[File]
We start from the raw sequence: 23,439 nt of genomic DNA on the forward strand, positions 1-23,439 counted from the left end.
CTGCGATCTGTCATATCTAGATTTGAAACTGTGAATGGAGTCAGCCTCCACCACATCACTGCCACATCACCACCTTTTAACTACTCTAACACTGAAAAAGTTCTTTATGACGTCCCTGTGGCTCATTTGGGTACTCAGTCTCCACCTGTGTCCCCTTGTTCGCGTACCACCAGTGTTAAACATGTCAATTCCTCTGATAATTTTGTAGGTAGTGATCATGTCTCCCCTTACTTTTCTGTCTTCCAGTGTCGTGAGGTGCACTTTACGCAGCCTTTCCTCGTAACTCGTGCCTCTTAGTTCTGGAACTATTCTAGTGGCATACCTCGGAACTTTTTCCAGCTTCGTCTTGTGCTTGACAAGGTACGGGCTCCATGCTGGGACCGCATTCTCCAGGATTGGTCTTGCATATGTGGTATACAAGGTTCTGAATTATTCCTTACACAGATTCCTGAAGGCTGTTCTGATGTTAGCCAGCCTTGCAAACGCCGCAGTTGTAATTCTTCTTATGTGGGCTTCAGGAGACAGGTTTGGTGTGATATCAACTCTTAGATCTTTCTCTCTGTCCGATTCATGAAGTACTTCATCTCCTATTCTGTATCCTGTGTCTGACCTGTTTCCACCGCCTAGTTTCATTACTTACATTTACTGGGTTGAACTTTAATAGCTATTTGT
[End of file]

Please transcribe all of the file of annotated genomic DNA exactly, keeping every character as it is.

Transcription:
We start from the raw sequence: 23,439 nt of genomic DNA on the forward strand, positions 1-23,439 counted from the left end.
CTGCGATCTGTCATATCTAGATTTGAAACTGTGAATGGAGTCAGCCTCCACCACATCACTGCCACATCACCACCTTTTAACTACTCTAACACTGAAAAAGTTCTTTATGACGTCCCTGTGGCTCATTTGGGTACTCAGTCTCCACCTGTGTCCCCTTGTTCGCGTACCACCAGTGTTAAACATGTCAATTCCTCTGATAATTTTGTAGGTAGTGATCATGTCTCCCCTTACTTTTCTGTCTTCCAGTGTCGTGAGGTGCACTTTACGCAGCCTTTCCTCGTAACTCGTGCCTCTTAGTTCTGGAACTATTCTAGTGGCATACCTCGGAACTTTTTCCAGCTTCGTCTTGTGCTTGACAAGGTACGGGCTCCATGCTGGGACCGCATTCTCCAGGATTGGTCTTGCATATGTGGTATACAAGGTTCTGAATTATTCCTTACACAGATTCCTGAAGGCTGTTCTGATGTTAGCCAGCCTTGCAAACGCCGCAGTTGTAATTCTTCTTATGTGGGCTTCAGGAGACAGGTTTGGTGTGATATCAACTCTTAGATCTTTCTCTCTGTCCGATTCATGAAGTACTTCATCTCCTATTCTGTATCCTGTGTCTGACCTGTTTCCACCGCCTAGTTTCATTACTTACATTTACTGGGTTGAACTTTAATAGCTATTTGT